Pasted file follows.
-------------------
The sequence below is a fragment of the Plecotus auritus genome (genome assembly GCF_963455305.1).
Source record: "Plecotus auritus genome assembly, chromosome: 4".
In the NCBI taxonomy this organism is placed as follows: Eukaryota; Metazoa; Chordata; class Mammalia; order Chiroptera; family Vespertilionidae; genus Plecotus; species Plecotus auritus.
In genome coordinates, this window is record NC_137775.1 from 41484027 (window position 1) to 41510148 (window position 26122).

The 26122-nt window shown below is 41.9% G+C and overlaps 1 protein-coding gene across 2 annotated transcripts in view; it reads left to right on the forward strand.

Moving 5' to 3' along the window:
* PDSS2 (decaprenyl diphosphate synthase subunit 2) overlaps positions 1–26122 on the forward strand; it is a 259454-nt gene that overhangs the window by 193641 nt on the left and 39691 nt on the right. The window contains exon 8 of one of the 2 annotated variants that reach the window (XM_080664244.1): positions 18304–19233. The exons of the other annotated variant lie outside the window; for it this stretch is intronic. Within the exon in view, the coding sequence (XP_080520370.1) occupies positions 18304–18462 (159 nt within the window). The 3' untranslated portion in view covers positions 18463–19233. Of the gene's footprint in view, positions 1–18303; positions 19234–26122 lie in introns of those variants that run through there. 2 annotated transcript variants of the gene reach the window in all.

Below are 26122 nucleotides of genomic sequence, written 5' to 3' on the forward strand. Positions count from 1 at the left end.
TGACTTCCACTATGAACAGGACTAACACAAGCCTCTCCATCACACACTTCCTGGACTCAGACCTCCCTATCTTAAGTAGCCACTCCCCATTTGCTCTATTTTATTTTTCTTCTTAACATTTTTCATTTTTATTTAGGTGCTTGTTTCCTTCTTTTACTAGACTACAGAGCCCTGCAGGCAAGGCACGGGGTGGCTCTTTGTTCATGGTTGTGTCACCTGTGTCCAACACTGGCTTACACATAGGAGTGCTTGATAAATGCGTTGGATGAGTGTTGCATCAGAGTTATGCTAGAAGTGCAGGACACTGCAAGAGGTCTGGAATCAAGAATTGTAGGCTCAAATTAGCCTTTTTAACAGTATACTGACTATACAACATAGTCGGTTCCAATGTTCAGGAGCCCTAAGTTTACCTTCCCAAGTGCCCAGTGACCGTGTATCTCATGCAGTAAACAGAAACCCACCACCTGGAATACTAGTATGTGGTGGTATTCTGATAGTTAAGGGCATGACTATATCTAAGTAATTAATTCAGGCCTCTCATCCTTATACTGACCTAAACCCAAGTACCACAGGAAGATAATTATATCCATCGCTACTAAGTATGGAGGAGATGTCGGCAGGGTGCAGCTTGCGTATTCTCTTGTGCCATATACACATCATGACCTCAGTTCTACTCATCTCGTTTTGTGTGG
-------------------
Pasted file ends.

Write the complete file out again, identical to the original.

The sequence below is a fragment of the Plecotus auritus genome (genome assembly GCF_963455305.1).
Source record: "Plecotus auritus genome assembly, chromosome: 4".
In the NCBI taxonomy this organism is placed as follows: Eukaryota; Metazoa; Chordata; class Mammalia; order Chiroptera; family Vespertilionidae; genus Plecotus; species Plecotus auritus.
In genome coordinates, this window is record NC_137775.1 from 41484027 (window position 1) to 41510148 (window position 26122).

The 26122-nt window shown below is 41.9% G+C and overlaps 1 protein-coding gene across 2 annotated transcripts in view; it reads left to right on the forward strand.

Moving 5' to 3' along the window:
* PDSS2 (decaprenyl diphosphate synthase subunit 2) overlaps positions 1–26122 on the forward strand; it is a 259454-nt gene that overhangs the window by 193641 nt on the left and 39691 nt on the right. The window contains exon 8 of one of the 2 annotated variants that reach the window (XM_080664244.1): positions 18304–19233. The exons of the other annotated variant lie outside the window; for it this stretch is intronic. Within the exon in view, the coding sequence (XP_080520370.1) occupies positions 18304–18462 (159 nt within the window). The 3' untranslated portion in view covers positions 18463–19233. Of the gene's footprint in view, positions 1–18303; positions 19234–26122 lie in introns of those variants that run through there. 2 annotated transcript variants of the gene reach the window in all.

Below are 26122 nucleotides of genomic sequence, written 5' to 3' on the forward strand. Positions count from 1 at the left end.
TGACTTCCACTATGAACAGGACTAACACAAGCCTCTCCATCACACACTTCCTGGACTCAGACCTCCCTATCTTAAGTAGCCACTCCCCATTTGCTCTATTTTATTTTTCTTCTTAACATTTTTCATTTTTATTTAGGTGCTTGTTTCCTTCTTTTACTAGACTACAGAGCCCTGCAGGCAAGGCACGGGGTGGCTCTTTGTTCATGGTTGTGTCACCTGTGTCCAACACTGGCTTACACATAGGAGTGCTTGATAAATGCGTTGGATGAGTGTTGCATCAGAGTTATGCTAGAAGTGCAGGACACTGCAAGAGGTCTGGAATCAAGAATTGTAGGCTCAAATTAGCCTTTTTAACAGTATACTGACTATACAACATAGTCGGTTCCAATGTTCAGGAGCCCTAAGTTTACCTTCCCAAGTGCCCAGTGACCGTGTATCTCATGCAGTAAACAGAAACCCACCACCTGGAATACTAGTATGTGGTGGTATTCTGATAGTTAAGGGCATGACTATATCTAAGTAATTAATTCAGGCCTCTCATCCTTATACTGACCTAAACCCAAGTACCACAGGAAGATAATTATATCCATCGCTACTAAGTATGGAGGAGATGTCGGCAGGGTGCAGCTTGCGTATTCTCTTGTGCCATATACACATCATGACCTCAGTTCTACTCATCTCGTTTTGTGTGG